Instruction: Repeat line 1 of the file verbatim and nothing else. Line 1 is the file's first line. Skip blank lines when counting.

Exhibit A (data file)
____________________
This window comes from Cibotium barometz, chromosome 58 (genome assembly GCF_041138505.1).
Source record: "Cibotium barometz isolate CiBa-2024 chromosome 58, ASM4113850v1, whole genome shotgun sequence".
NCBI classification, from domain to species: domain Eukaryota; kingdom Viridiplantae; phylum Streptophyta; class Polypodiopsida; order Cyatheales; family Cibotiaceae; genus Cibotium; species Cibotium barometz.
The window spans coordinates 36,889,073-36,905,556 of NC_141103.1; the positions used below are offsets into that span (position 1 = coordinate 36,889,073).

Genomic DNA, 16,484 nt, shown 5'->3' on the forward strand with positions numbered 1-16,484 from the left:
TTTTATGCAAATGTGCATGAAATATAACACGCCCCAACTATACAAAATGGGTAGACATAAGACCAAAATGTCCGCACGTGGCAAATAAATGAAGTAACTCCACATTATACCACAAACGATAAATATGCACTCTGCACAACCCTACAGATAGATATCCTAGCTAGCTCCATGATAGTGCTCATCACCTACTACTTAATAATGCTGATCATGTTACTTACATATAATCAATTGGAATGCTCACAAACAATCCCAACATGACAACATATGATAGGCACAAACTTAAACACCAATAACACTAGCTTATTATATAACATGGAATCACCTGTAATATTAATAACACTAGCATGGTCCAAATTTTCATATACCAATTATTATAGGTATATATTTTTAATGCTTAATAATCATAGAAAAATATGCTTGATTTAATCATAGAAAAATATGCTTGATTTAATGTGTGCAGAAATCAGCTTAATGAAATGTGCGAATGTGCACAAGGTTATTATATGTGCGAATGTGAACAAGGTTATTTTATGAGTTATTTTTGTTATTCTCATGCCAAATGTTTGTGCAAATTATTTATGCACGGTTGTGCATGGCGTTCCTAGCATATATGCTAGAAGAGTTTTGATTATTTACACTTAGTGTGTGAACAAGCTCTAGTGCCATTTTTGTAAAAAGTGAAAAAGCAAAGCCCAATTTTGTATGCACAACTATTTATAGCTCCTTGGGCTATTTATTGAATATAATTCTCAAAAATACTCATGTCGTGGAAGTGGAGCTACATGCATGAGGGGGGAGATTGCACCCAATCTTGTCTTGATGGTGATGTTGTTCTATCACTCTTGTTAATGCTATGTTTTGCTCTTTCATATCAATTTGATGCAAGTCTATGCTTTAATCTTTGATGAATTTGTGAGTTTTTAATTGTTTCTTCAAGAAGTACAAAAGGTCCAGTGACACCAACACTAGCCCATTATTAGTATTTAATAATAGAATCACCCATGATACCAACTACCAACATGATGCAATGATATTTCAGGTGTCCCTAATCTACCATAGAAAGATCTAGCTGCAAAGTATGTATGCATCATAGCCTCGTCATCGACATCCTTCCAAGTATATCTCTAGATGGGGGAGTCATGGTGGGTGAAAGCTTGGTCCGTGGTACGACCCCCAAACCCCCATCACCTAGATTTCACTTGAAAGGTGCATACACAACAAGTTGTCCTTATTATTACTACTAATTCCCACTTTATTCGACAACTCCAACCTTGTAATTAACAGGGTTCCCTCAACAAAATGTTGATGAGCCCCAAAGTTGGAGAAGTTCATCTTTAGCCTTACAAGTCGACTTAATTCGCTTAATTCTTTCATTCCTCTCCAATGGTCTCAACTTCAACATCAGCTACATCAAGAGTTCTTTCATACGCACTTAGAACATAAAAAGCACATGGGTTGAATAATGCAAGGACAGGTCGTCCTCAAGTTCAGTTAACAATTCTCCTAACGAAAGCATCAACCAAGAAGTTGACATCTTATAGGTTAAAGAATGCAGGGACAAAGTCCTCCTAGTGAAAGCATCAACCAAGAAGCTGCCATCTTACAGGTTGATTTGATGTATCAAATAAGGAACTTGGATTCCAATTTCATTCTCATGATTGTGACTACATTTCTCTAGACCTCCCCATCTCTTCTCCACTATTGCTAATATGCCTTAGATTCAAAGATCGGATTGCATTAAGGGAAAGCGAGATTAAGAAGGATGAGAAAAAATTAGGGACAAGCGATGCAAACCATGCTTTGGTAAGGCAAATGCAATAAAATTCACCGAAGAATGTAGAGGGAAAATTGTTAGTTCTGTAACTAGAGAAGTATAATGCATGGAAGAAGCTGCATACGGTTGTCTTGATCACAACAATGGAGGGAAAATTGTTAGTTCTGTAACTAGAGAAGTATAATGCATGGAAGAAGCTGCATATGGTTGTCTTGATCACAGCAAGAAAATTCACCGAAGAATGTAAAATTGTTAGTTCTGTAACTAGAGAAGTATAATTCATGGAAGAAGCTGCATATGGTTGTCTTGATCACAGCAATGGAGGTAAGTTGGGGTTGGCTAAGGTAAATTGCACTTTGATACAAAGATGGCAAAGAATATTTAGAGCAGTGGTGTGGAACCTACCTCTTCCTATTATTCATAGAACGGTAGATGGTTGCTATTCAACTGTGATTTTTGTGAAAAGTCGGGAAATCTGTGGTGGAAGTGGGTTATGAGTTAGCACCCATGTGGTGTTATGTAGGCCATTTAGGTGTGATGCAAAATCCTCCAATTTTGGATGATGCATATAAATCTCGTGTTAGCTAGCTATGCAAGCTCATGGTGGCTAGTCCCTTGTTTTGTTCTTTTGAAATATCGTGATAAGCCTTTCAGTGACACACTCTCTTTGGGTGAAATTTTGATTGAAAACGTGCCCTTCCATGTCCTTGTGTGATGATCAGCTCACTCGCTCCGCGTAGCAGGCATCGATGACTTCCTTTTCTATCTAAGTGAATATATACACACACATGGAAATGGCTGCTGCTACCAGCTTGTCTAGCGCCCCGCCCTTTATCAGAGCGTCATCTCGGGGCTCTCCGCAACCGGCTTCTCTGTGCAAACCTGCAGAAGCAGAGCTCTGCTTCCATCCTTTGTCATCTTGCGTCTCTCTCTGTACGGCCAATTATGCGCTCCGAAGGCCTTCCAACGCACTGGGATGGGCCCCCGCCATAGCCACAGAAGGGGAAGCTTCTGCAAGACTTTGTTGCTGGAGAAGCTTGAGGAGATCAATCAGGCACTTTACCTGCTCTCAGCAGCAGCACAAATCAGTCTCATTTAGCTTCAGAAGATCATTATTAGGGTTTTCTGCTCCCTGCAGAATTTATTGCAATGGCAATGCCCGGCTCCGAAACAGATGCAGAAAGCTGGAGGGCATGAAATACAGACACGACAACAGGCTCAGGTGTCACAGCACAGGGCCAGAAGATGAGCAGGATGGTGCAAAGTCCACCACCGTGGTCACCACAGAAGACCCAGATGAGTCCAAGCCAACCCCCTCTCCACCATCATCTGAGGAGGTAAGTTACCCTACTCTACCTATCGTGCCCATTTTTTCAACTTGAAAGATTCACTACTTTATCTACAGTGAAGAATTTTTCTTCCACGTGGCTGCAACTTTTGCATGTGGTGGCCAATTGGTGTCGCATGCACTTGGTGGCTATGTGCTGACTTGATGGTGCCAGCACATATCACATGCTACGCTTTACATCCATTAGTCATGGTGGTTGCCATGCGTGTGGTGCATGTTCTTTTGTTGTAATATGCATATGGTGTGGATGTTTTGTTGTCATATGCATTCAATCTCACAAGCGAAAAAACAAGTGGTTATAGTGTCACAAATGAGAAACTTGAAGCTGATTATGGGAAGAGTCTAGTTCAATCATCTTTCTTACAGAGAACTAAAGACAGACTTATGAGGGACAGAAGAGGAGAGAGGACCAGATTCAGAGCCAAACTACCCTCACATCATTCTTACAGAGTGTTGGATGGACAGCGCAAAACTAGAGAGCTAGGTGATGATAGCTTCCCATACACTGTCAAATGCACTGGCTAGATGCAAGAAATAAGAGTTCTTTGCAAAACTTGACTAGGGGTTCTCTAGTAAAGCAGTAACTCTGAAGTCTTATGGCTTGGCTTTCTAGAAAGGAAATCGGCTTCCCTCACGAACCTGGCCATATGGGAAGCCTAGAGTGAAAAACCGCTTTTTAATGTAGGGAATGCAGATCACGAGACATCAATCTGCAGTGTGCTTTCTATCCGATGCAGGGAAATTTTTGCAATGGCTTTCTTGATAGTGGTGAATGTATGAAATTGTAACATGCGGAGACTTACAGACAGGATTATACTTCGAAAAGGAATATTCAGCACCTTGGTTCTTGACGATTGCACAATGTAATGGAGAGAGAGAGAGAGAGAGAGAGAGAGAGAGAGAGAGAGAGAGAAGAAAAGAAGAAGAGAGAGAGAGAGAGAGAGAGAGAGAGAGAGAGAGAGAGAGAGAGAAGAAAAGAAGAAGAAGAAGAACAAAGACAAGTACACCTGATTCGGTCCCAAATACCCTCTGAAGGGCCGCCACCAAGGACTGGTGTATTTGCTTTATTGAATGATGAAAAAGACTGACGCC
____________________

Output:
This window comes from Cibotium barometz, chromosome 58 (genome assembly GCF_041138505.1).